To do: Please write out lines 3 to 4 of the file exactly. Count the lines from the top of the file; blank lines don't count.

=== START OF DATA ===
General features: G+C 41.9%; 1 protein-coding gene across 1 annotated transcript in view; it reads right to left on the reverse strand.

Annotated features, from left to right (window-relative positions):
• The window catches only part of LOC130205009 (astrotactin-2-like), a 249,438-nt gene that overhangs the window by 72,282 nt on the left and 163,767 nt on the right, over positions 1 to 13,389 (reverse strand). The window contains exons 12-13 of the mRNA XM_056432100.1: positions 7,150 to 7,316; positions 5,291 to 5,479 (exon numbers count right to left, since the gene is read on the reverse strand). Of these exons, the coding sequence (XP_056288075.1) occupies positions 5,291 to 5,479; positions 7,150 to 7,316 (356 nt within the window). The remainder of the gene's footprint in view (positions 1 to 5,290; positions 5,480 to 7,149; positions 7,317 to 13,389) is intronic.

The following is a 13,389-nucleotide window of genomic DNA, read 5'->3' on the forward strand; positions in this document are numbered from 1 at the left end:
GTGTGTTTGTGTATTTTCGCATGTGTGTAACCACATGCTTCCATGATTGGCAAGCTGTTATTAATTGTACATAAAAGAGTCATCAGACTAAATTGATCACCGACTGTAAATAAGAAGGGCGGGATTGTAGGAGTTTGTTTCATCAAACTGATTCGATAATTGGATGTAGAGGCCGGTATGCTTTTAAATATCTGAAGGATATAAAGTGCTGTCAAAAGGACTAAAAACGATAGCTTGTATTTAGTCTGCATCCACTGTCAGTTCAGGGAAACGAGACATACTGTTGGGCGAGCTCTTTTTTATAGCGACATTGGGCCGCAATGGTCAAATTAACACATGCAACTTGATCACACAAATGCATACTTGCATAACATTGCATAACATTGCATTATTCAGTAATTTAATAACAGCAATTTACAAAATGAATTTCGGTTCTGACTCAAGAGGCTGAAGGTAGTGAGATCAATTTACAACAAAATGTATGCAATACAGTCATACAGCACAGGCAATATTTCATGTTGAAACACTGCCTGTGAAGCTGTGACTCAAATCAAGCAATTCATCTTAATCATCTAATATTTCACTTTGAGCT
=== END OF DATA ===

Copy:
• The window catches only part of LOC130205009 (astrotactin-2-like), a 249,438-nt gene that overhangs the window by 72,282 nt on the left and 163,767 nt on the right, over positions 1 to 13,389 (reverse strand). The window contains exons 12-13 of the mRNA XM_056432100.1: positions 7,150 to 7,316; positions 5,291 to 5,479 (exon numbers count right to left, since the gene is read on the reverse strand). Of these exons, the coding sequence (XP_056288075.1) occupies positions 5,291 to 5,479; positions 7,150 to 7,316 (356 nt within the window). The remainder of the gene's footprint in view (positions 1 to 5,290; positions 5,480 to 7,149; positions 7,317 to 13,389) is intronic.

The following is a 13,389-nucleotide window of genomic DNA, read 5'->3' on the forward strand; positions in this document are numbered from 1 at the left end: